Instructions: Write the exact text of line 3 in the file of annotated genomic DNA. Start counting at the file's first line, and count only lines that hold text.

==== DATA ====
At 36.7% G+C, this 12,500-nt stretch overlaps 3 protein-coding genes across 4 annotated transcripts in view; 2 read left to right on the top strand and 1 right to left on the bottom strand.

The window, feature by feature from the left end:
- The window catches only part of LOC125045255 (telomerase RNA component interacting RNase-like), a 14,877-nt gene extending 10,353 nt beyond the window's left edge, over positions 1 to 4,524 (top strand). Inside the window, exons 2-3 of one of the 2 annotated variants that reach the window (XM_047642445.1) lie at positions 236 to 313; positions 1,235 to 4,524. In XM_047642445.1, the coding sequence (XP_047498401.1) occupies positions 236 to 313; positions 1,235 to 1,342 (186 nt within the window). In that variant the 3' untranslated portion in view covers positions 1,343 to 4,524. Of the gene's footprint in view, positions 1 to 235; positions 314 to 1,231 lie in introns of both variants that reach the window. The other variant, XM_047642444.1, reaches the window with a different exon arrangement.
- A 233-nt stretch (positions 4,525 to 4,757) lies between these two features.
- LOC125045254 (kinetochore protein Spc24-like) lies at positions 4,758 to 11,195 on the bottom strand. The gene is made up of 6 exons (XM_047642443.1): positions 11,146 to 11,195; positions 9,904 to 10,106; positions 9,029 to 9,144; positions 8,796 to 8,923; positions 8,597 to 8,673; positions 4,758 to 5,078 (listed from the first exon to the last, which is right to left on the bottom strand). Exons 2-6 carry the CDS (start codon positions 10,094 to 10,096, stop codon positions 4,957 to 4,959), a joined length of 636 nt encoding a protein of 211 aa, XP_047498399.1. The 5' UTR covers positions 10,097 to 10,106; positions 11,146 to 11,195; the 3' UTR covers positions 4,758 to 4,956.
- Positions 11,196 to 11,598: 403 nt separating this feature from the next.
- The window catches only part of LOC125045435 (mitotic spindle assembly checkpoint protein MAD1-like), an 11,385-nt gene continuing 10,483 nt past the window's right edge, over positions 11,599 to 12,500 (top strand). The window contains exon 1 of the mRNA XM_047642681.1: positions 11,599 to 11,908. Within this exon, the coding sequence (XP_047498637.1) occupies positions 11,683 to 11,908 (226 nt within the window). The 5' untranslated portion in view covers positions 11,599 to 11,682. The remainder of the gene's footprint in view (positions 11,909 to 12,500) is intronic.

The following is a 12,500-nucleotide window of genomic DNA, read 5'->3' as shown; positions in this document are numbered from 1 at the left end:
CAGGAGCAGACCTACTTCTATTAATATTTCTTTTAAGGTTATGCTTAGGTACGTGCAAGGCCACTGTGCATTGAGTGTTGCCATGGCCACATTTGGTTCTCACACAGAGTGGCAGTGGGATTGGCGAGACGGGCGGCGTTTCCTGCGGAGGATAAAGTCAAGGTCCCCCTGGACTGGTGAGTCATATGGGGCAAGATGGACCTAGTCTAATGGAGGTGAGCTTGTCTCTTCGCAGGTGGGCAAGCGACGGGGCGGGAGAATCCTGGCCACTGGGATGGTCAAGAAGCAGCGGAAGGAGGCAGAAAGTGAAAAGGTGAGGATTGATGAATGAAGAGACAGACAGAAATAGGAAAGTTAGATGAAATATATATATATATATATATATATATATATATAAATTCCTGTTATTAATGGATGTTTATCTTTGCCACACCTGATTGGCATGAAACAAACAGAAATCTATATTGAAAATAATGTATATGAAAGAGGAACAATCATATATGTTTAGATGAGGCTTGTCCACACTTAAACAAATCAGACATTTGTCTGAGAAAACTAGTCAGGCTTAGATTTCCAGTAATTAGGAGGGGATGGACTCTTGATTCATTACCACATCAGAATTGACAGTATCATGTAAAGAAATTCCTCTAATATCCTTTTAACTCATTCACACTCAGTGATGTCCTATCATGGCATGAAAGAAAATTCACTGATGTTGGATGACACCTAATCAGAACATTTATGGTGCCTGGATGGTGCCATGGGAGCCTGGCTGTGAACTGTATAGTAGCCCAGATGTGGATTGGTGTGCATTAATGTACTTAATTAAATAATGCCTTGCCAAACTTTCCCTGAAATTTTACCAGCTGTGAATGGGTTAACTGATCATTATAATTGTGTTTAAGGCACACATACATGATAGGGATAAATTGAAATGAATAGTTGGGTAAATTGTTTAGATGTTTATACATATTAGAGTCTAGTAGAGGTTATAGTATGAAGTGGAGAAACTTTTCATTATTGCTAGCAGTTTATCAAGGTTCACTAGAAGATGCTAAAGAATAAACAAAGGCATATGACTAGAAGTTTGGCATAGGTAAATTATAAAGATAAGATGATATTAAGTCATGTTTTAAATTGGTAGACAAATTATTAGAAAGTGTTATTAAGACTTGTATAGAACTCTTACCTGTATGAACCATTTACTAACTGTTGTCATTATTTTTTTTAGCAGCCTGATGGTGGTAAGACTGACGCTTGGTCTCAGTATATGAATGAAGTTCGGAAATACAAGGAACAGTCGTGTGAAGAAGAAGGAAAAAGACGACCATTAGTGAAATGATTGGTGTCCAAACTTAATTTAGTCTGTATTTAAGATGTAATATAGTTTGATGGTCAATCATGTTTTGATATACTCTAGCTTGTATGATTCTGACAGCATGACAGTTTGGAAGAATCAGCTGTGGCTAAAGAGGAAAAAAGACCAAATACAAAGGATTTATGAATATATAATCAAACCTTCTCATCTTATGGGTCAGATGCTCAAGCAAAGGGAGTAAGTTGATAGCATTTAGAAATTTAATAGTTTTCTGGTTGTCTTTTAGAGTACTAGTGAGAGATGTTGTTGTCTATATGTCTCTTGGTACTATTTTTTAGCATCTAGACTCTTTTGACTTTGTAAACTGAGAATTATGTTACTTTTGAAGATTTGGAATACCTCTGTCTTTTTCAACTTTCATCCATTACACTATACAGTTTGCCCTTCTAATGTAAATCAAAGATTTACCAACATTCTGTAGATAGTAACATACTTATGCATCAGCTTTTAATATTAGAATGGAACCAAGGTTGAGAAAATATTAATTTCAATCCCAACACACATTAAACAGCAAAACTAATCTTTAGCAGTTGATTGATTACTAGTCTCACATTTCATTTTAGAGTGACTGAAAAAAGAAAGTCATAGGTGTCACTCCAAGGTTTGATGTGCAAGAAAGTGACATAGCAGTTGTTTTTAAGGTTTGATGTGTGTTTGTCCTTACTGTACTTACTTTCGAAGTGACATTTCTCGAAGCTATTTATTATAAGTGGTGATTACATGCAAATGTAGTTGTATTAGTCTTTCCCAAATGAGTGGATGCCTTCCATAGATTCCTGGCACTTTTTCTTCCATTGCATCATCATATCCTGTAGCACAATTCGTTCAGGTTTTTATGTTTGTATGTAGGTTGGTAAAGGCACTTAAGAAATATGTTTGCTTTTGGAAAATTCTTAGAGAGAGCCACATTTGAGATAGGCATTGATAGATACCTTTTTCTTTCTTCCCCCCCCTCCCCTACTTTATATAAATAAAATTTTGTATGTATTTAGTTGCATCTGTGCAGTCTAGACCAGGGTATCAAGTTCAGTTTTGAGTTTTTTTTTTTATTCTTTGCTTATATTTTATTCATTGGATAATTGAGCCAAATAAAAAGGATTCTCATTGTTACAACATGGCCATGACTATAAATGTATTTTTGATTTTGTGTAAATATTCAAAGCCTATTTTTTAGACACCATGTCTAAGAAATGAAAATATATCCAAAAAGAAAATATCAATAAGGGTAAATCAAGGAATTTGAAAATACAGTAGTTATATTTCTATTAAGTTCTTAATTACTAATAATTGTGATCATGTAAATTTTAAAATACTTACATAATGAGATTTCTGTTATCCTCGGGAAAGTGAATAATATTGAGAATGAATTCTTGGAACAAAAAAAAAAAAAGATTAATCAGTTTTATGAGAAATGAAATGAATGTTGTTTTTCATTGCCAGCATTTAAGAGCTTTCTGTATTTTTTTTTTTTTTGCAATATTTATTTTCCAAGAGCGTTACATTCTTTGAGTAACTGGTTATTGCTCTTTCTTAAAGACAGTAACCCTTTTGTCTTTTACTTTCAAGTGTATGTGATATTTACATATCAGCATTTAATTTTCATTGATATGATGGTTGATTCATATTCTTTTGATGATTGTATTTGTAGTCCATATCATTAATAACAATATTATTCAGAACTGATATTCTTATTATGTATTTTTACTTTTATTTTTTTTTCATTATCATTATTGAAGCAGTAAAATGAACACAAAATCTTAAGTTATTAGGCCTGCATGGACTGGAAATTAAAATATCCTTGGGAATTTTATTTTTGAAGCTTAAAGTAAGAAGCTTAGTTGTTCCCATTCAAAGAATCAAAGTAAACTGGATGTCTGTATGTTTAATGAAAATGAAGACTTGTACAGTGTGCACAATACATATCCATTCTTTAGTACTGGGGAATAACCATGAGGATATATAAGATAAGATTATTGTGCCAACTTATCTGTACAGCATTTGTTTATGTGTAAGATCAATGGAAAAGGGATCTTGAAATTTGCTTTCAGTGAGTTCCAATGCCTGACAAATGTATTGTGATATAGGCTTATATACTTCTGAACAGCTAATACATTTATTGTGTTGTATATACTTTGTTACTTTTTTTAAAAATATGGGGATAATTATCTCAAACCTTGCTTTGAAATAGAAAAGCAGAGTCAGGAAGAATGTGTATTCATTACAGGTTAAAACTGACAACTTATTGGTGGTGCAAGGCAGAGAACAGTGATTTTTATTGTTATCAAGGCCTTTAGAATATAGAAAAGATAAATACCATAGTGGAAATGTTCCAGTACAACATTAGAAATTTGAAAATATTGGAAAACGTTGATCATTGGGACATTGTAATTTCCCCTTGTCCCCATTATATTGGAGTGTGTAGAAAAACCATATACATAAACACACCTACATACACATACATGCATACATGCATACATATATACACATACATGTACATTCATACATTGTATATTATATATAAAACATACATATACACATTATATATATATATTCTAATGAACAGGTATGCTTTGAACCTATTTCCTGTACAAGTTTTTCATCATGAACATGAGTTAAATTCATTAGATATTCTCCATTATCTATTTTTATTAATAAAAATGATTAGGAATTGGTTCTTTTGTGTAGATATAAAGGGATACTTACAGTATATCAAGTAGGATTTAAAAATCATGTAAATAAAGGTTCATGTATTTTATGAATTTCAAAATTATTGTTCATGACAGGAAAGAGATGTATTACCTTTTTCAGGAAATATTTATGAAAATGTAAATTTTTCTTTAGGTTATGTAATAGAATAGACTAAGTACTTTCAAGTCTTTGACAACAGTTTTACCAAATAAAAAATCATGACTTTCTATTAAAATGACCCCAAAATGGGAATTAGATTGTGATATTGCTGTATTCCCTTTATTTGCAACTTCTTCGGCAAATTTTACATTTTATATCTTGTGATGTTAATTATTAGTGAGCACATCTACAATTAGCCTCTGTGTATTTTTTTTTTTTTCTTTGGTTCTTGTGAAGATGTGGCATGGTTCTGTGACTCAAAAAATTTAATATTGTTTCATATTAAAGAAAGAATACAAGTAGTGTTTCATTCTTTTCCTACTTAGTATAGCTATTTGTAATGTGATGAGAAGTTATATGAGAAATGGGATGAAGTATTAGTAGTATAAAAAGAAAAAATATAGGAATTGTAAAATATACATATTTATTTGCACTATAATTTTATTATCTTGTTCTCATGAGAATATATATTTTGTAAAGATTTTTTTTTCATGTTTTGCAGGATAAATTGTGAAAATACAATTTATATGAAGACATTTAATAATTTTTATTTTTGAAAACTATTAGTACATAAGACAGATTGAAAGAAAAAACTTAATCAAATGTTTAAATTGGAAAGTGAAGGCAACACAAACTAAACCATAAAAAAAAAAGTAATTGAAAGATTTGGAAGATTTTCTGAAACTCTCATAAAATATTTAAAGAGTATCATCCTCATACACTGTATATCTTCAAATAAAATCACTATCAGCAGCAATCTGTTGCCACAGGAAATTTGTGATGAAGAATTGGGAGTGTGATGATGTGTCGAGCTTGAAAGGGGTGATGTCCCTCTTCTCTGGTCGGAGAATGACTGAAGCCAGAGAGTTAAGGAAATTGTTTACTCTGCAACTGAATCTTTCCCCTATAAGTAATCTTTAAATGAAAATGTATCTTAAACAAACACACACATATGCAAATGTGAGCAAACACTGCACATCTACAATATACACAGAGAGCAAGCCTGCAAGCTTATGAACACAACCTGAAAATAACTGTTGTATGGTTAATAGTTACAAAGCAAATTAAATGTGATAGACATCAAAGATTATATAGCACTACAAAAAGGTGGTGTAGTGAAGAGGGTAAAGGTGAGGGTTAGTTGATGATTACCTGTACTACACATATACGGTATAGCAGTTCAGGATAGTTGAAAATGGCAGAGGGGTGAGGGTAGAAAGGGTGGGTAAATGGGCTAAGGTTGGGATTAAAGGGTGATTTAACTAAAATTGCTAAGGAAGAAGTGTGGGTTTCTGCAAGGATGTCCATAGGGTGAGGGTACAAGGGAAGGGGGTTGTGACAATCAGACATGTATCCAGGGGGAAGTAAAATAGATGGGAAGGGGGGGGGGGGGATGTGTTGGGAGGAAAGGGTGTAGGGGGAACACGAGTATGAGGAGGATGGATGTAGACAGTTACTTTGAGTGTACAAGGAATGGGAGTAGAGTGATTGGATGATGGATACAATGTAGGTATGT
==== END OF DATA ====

- The window catches only part of LOC125045255 (telomerase RNA component interacting RNase-like), a 14,877-nt gene extending 10,353 nt beyond the window's left edge, over positions 1 to 4,524 (top strand). Inside the window, exons 2-3 of one of the 2 annotated variants that reach the window (XM_047642445.1) lie at positions 236 to 313; positions 1,235 to 4,524. In XM_047642445.1, the coding sequence (XP_047498401.1) occupies positions 236 to 313; positions 1,235 to 1,342 (186 nt within the window). In that variant the 3' untranslated portion in view covers positions 1,343 to 4,524. Of the gene's footprint in view, positions 1 to 235; positions 314 to 1,231 lie in introns of both variants that reach the window. The other variant, XM_047642444.1, reaches the window with a different exon arrangement.